Immunity - porterhealthscience

What is Immunity?
 Immunity is resistance to infection after a
foreign antigen has penetrated the first line of
 Immunity is achieved naturally, by having the
disease or the artificial immunization.
 Immunity is acquired actively; that is,
intentionally by receiving a vaccine or having
had the diseases.
Cont. What is Immunity?
 It may also be acquired in a passive manner,
such as through breast milk or in vivo through
the mother’s blood supply to the fetus.
Natural and Acquired Immunities
 Natural acquired immunity – occurs when a
person has been infected with a microorganism
and recovers from the disease, has had a
subclinical or very mild infection, and/or is a
carrier of the microorganism.
 Artificial aquired immunity – results from having
been immunized, or vaccinated, with a killed or
attenuated microorganism.
 Immunities received in these instances produce
active aquired immunity.
Natural and Aquired Immunities
 Natural passive acquired immunity – is passed
from mother to child across the placenta.
 Artificially acquired passive immunity – occurs
when one receives gamma globulin, an
antitoxin, or an immune serum.
 Natural immunity is inherited and is
 Acquired or adaptive immunity is the reaction
that occurs as a result of exposure to these
 Passive aquired immunity is borrowed
immunity. It is aquired by injecting
antibodies of other individuals or animals into
a person’s body to protect him or her from a
specific disease.
Immunity’s Line of Defense
 Antibodies are produced in response to the
presence of a foreign antigen, the infectious
agent , a vaccine or an antitoxin. Antibodies
produced in the bloodstream then protect the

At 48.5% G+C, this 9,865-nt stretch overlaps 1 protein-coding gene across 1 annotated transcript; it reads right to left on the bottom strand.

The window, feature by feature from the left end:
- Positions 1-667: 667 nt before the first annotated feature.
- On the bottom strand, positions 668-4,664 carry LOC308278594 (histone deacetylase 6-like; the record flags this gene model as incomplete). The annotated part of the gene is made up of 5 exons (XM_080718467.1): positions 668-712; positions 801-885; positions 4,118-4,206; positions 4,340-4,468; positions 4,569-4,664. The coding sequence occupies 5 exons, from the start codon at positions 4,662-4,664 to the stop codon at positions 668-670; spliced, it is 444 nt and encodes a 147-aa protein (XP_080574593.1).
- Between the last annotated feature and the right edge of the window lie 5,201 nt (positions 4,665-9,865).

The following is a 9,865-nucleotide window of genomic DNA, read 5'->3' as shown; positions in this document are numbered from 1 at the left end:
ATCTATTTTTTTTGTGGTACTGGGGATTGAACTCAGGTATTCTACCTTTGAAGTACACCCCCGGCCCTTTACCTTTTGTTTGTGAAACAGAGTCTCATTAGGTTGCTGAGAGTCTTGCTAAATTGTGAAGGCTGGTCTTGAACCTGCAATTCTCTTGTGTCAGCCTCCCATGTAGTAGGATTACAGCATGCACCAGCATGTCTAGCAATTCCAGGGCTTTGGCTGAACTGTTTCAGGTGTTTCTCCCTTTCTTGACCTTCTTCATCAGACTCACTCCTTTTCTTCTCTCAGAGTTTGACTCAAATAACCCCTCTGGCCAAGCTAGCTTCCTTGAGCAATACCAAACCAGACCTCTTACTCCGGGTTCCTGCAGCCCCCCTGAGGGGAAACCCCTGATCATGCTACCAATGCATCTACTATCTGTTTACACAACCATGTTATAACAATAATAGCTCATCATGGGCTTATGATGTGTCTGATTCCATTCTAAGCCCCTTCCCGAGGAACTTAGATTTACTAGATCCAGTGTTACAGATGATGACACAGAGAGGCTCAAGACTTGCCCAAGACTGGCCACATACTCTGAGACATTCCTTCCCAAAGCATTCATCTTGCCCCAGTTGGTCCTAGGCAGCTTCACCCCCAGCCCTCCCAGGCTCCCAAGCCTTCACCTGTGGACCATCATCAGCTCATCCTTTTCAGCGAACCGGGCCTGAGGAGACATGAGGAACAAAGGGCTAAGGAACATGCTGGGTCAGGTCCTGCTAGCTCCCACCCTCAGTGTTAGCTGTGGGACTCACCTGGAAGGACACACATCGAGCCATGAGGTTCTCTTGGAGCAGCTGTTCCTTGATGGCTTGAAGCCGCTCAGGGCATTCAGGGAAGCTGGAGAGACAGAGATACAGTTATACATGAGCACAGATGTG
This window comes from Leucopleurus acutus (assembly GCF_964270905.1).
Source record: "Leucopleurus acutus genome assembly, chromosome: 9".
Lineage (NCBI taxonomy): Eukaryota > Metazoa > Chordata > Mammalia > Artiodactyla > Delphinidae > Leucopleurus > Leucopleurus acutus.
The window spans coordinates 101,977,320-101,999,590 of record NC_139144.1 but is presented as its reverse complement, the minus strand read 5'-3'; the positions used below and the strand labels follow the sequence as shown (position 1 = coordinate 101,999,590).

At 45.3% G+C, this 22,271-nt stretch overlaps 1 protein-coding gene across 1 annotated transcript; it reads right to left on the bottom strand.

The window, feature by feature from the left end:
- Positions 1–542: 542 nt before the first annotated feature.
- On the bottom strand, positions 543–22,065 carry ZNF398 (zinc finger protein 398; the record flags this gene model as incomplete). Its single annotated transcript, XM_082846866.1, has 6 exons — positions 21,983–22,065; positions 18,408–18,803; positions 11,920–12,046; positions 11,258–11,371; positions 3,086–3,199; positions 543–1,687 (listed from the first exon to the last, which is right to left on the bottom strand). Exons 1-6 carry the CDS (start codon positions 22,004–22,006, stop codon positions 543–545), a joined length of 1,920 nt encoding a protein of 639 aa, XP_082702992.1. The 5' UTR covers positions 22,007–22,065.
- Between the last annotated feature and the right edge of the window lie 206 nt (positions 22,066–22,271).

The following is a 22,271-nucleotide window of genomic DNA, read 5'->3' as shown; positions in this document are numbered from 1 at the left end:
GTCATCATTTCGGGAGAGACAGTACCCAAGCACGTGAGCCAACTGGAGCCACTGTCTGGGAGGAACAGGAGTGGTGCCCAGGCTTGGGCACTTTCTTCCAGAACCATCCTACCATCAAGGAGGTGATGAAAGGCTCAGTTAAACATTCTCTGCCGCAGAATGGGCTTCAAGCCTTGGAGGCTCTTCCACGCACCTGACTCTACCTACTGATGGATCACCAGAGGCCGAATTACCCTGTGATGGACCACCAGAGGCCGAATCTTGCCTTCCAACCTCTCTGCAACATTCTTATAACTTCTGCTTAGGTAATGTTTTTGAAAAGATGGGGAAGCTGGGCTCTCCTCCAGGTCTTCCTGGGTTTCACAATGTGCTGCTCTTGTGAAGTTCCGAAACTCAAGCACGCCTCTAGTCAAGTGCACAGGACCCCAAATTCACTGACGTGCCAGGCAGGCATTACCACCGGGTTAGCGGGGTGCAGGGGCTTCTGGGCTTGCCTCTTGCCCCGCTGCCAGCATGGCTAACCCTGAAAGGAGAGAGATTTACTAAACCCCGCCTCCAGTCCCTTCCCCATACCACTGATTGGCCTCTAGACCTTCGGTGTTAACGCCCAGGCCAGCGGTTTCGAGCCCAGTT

person against further exposure to the antigen.
 Antibodies are very specific and only act upon
their corresponding antigen.
 Immunoglobulins are proteins that play an
important role in antibody production. There are
five classes each with a specific function
 IgG
 IgM
 IgA
 IgD
 IgE
 IgG – is the most abundant and can cross the
 IgM – is the largest, is confined to the blood
and functions in agglutination reactions.
 IgA – is the predominant antigen found in
tears, saliva, colostrum and intestinal
Cont./ Immunoglobins
 IgD- works with IgM and is found on the surface
of the B lymphocytes.
 IgE – is present in trace amounts in plasma, yet
it is especially important in desensitizing allergic
What are/is Antigens? Autoimmunity?
 Antigens are protein substances that, upon
invasion of body, cause the immune system
to produce antibodies to destroy that
 Autoimmunity occurs when one’s immune
system goes awry and produces antibodies to
its own, destroying those tissues.
What is Hypersensitivity?
 Hypersensitivity occurs when the body’s
immune system fails to protect itself against
foreign material; thus allergies occur. Allergens
are antigens that cause allergic reactions (e.g.,
grass, ragweed, pollen, penicillin). Severe
allergic reactions can result in anaphylactic
shock and even death.
What are Toxins and Toxoids?
 Toxins are poisons produced by an organism.
 Toxoids are toxins that have been weakened by
chemicals or heat, yet are still capable of
antibody responses when injected.